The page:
Yet, even lifting a minority of the world’s population to mass-consumption status was enough to produce new social movements that struggled against continued colonization and commodification, and to revive labor movements asking for higher wages and shorter hours and challenging capitalist control over the labor process. Continued accumulation would have strengthened these diverse movements. In the worst case, they would have rallied around a common anti-capitalist program. 

Luxemburg’s disciple Michal Kalecki had already foreseen such a situation in the 1940s, when welfare capitalism was more of a dream than a reality. He wrote that 

full employment is not at all to their [the “business leaders”] liking. The ‘workers would get out of hand’ and the ‘captains of industry’ would be anxious to ‘teach them a lesson.’ … In this situation a powerful block [sic] is likely to be formed between big business and the rentier interests, and they would probably find more than one economist to declare that the situation was manifestly unsound.23

This is exactly what happened in the 1970s. The cyclical recession in 1974-75, aggravated by an oil-price hike in the previous year and currency turbulence due to shifting market shares between the then-leading export countries, signalled a turn to lower levels of investment and eventually a frontal attack on labor in the North and anti-imperialist movements in the South. Interest-rate hikes, the Volcker shock from 1979 to 1983, caused another recession that broke the bargaining power of unions and caused fiscal crises in the North and debt crises in the South. These crises helped to shift policies from Keynesian demand management to neoliberal austerity and restructuring. Environmental and women’s movements that in the 1970s had flourished alongside, though often in conflict with, militant labor and anti-imperialist movements, didn’t disappear but lost much, if not all, of their zeal. However, rolling back or destroying anti-systemic movements is only a necessary but not a sufficient condition to revive profits and accumulation. The neoliberal wave of accumulation, beginning after the world recession from 1980 to 1982, was as dependent on expansion into non-capitalist milieus as the preceding Keynesian and late nineteenth-century colonial waves.24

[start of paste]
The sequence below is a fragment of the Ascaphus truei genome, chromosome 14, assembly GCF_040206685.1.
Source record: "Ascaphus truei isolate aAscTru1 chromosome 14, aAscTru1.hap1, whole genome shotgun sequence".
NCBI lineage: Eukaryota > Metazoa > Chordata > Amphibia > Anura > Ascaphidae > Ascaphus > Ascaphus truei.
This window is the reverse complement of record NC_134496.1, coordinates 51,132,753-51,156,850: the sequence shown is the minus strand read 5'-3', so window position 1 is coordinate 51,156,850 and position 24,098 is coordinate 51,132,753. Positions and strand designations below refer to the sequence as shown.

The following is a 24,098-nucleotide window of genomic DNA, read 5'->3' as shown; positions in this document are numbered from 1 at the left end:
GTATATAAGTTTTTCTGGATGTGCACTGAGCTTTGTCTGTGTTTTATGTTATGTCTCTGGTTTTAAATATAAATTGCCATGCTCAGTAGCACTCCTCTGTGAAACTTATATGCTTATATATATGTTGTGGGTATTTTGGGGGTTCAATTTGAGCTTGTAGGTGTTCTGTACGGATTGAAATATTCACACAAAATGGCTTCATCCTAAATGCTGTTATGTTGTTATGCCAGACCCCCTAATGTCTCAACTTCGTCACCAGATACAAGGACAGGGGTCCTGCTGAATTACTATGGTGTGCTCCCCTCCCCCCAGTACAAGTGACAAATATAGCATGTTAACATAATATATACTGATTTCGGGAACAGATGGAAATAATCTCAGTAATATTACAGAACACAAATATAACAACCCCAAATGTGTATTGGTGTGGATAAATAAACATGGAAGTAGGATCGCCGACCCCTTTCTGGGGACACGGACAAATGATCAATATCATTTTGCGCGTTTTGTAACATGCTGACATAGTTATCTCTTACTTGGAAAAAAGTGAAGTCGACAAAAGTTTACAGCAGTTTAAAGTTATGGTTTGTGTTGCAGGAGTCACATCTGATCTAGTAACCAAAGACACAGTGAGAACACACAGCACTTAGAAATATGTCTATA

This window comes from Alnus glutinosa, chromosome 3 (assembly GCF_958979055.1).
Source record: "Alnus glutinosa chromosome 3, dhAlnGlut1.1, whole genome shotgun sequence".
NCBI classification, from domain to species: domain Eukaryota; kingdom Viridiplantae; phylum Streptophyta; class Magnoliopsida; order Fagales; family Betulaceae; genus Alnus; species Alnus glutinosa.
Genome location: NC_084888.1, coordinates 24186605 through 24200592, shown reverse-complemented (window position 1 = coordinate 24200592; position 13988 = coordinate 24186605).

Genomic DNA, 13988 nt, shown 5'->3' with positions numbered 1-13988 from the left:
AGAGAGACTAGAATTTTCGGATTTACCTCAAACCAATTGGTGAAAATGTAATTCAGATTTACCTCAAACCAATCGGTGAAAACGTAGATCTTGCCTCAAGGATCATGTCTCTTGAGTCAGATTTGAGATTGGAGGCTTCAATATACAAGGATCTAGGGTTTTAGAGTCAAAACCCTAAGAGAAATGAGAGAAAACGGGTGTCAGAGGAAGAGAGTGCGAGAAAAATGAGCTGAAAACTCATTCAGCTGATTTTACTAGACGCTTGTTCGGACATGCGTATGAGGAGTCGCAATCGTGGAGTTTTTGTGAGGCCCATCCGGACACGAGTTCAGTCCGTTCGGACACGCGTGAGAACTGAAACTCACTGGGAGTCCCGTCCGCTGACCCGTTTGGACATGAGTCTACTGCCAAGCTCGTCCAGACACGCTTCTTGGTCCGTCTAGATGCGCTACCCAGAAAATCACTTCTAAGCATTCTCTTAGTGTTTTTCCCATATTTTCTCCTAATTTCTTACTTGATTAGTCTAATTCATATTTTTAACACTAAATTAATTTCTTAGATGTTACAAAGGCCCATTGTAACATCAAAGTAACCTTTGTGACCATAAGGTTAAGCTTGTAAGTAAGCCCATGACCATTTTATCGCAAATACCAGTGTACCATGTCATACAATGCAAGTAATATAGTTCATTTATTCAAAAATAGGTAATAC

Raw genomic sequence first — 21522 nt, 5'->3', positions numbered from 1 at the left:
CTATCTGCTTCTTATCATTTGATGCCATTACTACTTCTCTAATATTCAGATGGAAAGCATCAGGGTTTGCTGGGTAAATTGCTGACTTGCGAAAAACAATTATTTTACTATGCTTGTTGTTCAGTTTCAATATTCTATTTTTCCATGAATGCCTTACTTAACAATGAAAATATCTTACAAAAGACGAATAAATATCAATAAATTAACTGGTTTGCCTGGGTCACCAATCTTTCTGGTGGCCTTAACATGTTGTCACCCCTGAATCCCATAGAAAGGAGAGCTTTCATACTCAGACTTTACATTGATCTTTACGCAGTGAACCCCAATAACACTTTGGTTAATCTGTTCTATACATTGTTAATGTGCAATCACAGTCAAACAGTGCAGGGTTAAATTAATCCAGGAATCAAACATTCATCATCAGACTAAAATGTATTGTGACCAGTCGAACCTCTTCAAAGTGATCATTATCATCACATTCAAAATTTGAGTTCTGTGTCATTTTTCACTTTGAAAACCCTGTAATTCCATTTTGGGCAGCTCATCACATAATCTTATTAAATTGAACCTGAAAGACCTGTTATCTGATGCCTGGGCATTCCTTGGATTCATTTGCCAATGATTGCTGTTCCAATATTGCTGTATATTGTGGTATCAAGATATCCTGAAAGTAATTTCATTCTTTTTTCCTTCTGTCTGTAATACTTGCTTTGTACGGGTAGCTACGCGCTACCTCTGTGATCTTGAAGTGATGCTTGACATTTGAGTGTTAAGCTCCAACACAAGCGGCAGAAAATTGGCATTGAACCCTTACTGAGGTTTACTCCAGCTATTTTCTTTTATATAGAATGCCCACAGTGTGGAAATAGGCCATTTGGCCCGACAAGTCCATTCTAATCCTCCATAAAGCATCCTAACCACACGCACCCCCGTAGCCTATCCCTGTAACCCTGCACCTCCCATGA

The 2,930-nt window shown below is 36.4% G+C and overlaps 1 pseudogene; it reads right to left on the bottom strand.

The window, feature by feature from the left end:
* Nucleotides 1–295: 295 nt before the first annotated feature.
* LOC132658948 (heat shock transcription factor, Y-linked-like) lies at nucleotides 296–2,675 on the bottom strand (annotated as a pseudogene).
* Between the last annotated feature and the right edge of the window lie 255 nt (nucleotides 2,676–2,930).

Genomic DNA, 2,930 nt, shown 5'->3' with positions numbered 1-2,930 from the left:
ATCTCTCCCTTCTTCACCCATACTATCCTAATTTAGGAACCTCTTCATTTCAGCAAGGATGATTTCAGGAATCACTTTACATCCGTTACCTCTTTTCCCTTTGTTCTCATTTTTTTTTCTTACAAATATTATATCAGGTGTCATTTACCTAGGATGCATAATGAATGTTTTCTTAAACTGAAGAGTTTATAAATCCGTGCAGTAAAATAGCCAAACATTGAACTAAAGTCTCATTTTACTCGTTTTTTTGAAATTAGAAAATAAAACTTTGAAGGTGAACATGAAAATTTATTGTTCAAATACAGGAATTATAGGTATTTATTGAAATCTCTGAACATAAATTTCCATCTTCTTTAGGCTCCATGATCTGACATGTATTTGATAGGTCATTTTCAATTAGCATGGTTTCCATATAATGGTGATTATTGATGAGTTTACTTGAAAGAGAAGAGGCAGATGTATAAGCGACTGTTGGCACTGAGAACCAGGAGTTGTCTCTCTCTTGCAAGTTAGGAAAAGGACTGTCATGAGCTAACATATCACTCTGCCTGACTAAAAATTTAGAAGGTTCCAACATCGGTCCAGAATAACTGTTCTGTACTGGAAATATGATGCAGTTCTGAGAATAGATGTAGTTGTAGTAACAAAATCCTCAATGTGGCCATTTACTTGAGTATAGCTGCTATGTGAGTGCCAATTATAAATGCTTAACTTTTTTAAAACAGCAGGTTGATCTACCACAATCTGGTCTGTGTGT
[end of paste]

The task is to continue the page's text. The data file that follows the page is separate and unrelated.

Ironically, welfare and developmental states had prepared the ground for this new wave of commodification. Significant public sectors had developed under their reign that were partially detached from the imperatives of capital accumulation but ultimately existed under the proviso that taxes and credit could be mobilized for their financing. Fiscal and debt crises, along with tax revolts in some Western countries, cut these finances short and opened the door to large-scale privatization. Moreover, the reproduction of labor power had become much more dependent on commodity purchases during the post-World War II boom. Even though welfare and developmental states provided some measure of protection against unfettered labor market competition and its insecurities, they had also contributed to this rising dependency on purchased commodities as opposed to subsistence or household production. This dependency became a lever for the tremendous growth of consumer credit, construction, and homeownership.

Needless to say the collapse of Soviet communism and the capitalist turn of the Chinese communists presented even larger opportunities for capitalist expansion. The implementation of labor-saving technologies and the relocation of production to bypass unions in their long-established heartlands also created investment opportunities. The creation of global production networks that allow capitalists to switch from one supplier to another if labor unrest flares up required substantial investments in logistics, communication networks, and new plants. Thus, privatization and further expansion into non-capitalist milieus, a process David Harvey called “accumulation by dispossession,”25 went hand in hand with further industrialization and industrial restructuring. On this abstract level, the neoliberal wave of accumulation wasn’t any different from previous waves. What distinguishes it is the way it came to an end.